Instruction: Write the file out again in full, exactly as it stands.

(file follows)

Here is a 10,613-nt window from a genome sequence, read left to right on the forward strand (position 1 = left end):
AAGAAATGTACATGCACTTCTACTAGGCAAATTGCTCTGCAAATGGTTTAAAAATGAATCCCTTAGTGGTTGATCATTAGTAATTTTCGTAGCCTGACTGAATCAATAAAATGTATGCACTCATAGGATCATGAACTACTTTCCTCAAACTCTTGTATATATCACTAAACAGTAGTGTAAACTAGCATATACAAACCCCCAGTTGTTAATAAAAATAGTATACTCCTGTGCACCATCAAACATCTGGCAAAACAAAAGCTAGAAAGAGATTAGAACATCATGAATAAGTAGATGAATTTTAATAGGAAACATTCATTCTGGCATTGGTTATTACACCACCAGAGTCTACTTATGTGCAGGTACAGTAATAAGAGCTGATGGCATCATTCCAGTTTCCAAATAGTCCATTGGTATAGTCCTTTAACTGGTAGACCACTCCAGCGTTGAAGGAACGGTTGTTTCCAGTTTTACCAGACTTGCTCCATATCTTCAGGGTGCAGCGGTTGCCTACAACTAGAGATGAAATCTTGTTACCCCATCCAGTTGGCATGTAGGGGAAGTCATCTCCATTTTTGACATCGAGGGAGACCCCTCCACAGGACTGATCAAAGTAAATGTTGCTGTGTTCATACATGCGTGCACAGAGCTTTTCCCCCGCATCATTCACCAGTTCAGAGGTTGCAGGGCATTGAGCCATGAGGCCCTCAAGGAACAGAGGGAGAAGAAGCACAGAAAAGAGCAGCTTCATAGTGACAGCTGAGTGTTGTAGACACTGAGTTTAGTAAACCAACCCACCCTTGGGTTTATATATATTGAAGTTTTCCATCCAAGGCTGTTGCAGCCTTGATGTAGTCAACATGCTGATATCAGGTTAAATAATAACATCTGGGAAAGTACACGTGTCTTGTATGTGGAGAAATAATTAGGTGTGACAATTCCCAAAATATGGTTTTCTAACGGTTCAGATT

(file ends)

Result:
Here is a 10,613-nt window from a genome sequence, read left to right on the forward strand (position 1 = left end):
AAGAAATGTACATGCACTTCTACTAGGCAAATTGCTCTGCAAATGGTTTAAAAATGAATCCCTTAGTGGTTGATCATTAGTAATTTTCGTAGCCTGACTGAATCAATAAAATGTATGCACTCATAGGATCATGAACTACTTTCCTCAAACTCTTGTATATATCACTAAACAGTAGTGTAAACTAGCATATACAAACCCCCAGTTGTTAATAAAAATAGTATACTCCTGTGCACCATCAAACATCTGGCAAAACAAAAGCTAGAAAGAGATTAGAACATCATGAATAAGTAGATGAATTTTAATAGGAAACATTCATTCTGGCATTGGTTATTACACCACCAGAGTCTACTTATGTGCAGGTACAGTAATAAGAGCTGATGGCATCATTCCAGTTTCCAAATAGTCCATTGGTATAGTCCTTTAACTGGTAGACCACTCCAGCGTTGAAGGAACGGTTGTTTCCAGTTTTACCAGACTTGCTCCATATCTTCAGGGTGCAGCGGTTGCCTACAACTAGAGATGAAATCTTGTTACCCCATCCAGTTGGCATGTAGGGGAAGTCATCTCCATTTTTGACATCGAGGGAGACCCCTCCACAGGACTGATCAAAGTAAATGTTGCTGTGTTCATACATGCGTGCACAGAGCTTTTCCCCCGCATCATTCACCAGTTCAGAGGTTGCAGGGCATTGAGCCATGAGGCCCTCAAGGAACAGAGGGAGAAGAAGCACAGAAAAGAGCAGCTTCATAGTGACAGCTGAGTGTTGTAGACACTGAGTTTAGTAAACCAACCCACCCTTGGGTTTATATATATTGAAGTTTTCCATCCAAGGCTGTTGCAGCCTTGATGTAGTCAACATGCTGATATCAGGTTAAATAATAACATCTGGGAAAGTACACGTGTCTTGTATGTGGAGAAATAATTAGGTGTGACAATTCCCAAAATATGGTTTTCTAACGGTTCAGATT